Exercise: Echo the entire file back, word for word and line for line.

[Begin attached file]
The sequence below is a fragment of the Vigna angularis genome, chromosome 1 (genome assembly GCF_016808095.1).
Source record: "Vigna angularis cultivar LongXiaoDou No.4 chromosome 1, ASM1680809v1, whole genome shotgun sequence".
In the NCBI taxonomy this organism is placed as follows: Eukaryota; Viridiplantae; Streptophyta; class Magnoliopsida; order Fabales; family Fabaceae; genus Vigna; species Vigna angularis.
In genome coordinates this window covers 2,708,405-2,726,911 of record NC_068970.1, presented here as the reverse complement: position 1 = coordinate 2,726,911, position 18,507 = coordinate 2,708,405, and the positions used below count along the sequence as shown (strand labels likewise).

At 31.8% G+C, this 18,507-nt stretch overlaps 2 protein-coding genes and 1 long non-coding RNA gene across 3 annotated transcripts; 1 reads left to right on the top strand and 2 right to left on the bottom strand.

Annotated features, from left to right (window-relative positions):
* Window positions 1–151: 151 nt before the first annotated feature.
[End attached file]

The sequence below is a fragment of the Vigna angularis genome, chromosome 1 (genome assembly GCF_016808095.1).
Source record: "Vigna angularis cultivar LongXiaoDou No.4 chromosome 1, ASM1680809v1, whole genome shotgun sequence".
In the NCBI taxonomy this organism is placed as follows: Eukaryota; Viridiplantae; Streptophyta; class Magnoliopsida; order Fabales; family Fabaceae; genus Vigna; species Vigna angularis.
In genome coordinates this window covers 2,708,405-2,726,911 of record NC_068970.1, presented here as the reverse complement: position 1 = coordinate 2,726,911, position 18,507 = coordinate 2,708,405, and the positions used below count along the sequence as shown (strand labels likewise).

At 31.8% G+C, this 18,507-nt stretch overlaps 2 protein-coding genes and 1 long non-coding RNA gene across 3 annotated transcripts; 1 reads left to right on the top strand and 2 right to left on the bottom strand.

Annotated features, from left to right (window-relative positions):
* Window positions 1–151: 151 nt before the first annotated feature.